Making Healthier Choices at Brunch

kim tierney Blog

Brunch is full of delicious food, great friends, and cocktails; a fun time to indulge. Of course, brunch with family and friends is a great opportunity to relax, enjoy, and splurge without worrying so much about the food we are eating. However, if you're not in the mood to go overboard, there are some little swaps you can make to find that healthy middle ground between complete restriction and overboard indulgence. Most importantly, relax, enjoy, and remember that one meal will not destroy your progress. Here's how the essentials stack up:

Bloody Mary vs. Mimosa

Mimosa: 80 cal
Bloody Mary: 266 cal
Although the Bloody Mary is typically higher in calories, it fares better in terms of nutrients and lower sugar content. The champagne and sugar-filled orange juice in Mimosas can cause a higher spike and crash in blood sugar accompanied with headache, fatigue, and increased thirst. Tomato juice in Bloody Marys is much lower in sugar, and the Tabasco is packed with capsaicin which boosts metabolism. Horseradish has been used medicinally for decades to prevent disease. It's also accompanied with a celery stick which is a healthy plus!

Omelette vs. Belgian waffle

Omelette: 170-300 cal
Belgian waffle: 412 cal
Omelettes contain a variety of nutrients which is important in a meal. It contains several vitamins and protein from the eggs, and added veggies  boosts vitamin and mineral content even more. Even without the veggies, whole eggs are incredibly nutritious, containing high amounts of nutrients per calorie. The nutrients are mostly contained in the yolks, while the whites are mostly protein. On the other hand, Belgian waffles are devoid of nutritional value and are primarily made up of refined carbohydrates. Topped with syrup and butter loads on the calories even higher, with little nutritional value per calorie.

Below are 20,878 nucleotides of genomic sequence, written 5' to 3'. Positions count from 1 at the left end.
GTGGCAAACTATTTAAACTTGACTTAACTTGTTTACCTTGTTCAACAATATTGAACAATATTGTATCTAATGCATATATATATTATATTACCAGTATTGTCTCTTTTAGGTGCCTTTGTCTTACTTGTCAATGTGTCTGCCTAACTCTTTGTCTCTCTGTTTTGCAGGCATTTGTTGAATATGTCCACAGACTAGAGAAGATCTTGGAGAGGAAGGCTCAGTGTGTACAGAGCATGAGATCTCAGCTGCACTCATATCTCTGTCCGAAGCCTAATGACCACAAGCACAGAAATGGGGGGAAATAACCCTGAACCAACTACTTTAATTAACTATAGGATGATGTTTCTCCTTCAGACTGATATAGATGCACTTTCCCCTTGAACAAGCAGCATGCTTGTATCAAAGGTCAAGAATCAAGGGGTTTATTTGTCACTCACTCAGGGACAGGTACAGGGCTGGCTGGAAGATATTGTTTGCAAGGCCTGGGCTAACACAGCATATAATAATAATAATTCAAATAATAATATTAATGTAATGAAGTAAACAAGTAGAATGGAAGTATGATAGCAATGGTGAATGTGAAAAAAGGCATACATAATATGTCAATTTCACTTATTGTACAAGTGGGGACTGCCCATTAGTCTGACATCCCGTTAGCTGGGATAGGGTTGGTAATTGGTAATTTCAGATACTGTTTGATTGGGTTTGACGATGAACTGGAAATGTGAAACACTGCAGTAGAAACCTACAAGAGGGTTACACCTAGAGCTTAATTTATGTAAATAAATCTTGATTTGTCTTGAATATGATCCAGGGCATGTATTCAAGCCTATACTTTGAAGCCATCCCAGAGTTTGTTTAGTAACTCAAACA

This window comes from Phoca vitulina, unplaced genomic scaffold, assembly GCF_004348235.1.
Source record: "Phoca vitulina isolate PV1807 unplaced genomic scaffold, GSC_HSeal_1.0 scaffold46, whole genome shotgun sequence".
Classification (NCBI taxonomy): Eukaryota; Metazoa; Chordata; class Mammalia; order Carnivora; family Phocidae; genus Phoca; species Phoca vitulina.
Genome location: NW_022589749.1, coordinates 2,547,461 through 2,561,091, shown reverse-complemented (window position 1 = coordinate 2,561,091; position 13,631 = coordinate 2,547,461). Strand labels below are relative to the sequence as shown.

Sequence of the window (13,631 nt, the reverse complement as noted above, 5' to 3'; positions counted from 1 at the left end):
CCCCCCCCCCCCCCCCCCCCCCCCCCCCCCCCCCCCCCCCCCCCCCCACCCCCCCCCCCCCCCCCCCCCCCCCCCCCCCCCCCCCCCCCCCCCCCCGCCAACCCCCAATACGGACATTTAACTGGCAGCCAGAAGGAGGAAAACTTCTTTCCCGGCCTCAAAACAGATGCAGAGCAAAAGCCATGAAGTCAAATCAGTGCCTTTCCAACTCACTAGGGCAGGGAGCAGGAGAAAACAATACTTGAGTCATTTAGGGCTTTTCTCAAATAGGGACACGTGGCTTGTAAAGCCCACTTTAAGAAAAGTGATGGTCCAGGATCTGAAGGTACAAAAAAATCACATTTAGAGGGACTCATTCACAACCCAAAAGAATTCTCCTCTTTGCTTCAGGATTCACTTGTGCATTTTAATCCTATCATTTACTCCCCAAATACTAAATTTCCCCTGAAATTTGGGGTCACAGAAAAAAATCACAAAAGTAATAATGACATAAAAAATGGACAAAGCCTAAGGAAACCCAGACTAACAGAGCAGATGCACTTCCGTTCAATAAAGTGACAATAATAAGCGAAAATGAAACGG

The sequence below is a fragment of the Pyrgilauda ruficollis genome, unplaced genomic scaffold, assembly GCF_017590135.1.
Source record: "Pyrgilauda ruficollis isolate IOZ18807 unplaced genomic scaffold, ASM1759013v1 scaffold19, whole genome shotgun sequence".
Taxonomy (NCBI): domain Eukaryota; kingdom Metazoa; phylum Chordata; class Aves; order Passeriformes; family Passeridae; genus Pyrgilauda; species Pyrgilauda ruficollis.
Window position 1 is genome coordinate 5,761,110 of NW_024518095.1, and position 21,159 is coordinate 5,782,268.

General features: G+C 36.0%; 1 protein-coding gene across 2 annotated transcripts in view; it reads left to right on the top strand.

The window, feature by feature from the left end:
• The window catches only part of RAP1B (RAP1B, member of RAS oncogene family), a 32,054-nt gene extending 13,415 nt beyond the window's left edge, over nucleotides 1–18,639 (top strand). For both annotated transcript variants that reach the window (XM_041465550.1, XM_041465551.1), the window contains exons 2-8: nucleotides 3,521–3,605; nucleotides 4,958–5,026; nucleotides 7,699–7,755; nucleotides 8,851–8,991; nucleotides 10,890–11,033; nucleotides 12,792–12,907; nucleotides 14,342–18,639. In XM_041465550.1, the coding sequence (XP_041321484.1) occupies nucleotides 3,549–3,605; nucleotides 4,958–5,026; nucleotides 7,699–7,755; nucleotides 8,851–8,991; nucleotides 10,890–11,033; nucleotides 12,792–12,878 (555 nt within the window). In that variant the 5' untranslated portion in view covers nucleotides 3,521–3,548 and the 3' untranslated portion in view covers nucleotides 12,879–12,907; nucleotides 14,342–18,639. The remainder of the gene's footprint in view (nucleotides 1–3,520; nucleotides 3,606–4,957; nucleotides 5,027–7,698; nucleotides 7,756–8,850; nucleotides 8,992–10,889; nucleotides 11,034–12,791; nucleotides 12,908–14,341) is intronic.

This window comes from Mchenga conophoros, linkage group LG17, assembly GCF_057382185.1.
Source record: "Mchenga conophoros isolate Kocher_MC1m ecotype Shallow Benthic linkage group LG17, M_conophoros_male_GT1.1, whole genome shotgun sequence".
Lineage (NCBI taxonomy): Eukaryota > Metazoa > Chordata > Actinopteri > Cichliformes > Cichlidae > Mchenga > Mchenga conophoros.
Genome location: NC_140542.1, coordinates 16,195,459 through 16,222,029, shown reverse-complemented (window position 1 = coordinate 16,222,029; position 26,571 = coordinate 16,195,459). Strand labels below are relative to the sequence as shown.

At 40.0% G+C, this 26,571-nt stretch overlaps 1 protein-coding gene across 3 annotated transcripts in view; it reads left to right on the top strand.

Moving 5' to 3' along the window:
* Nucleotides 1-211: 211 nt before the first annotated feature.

Oatmeal vs. Yogurt Parfait

Oatmeal: 200 cal
Yogurt Parfait with granola and fruit: 350 cal

Oatmeal is a whole grain, high quality carbohydrate packed with fiber. Oats are also rich in  manganese, selenium, phosphorus, magnesium, and zinc. Joined with fruit and nuts boots fiber and protein content, both of which you fuller even longer. On the other hand, most yogurt is packed with added sugars and chemicals, making the nutritional value of yogurt compromised for better flavor. Topped with granola, which is typically full of even more added sugars and oils. If you prefer the yogurt option,  just skip the granola, it will save you tons of empty calories and sugar.

French Toast vs. Pancakes

French toast: 400-800 cal
Pancakes: 500-800 cal
Thick slices of french toast pan fried in butter, then drenched in butter and syrup can pack on as much as 800 calories. Furthermore, french toast is typically made with white bread, which is a refined carbohydrate stripped of nutrients. Good news is that French Toast can be made with thinner bread or whole grain breads if the option is available, which can significantly reduce calories and boost nutritional content. Pancakes stack up similarly in terms of calories and little nutritional value. Most restaurant orders of pancakes rack up to around 750 calories, and that's before being topped with extra butter and syrup or toss-ins like chocolate chips/nuts. So while pancakes and french toast are pretty similar, french toast allows for a lot more modifications that can make for a better choice. For either choice, cutting back on the amount of butter and syrup you add on can really make a difference.

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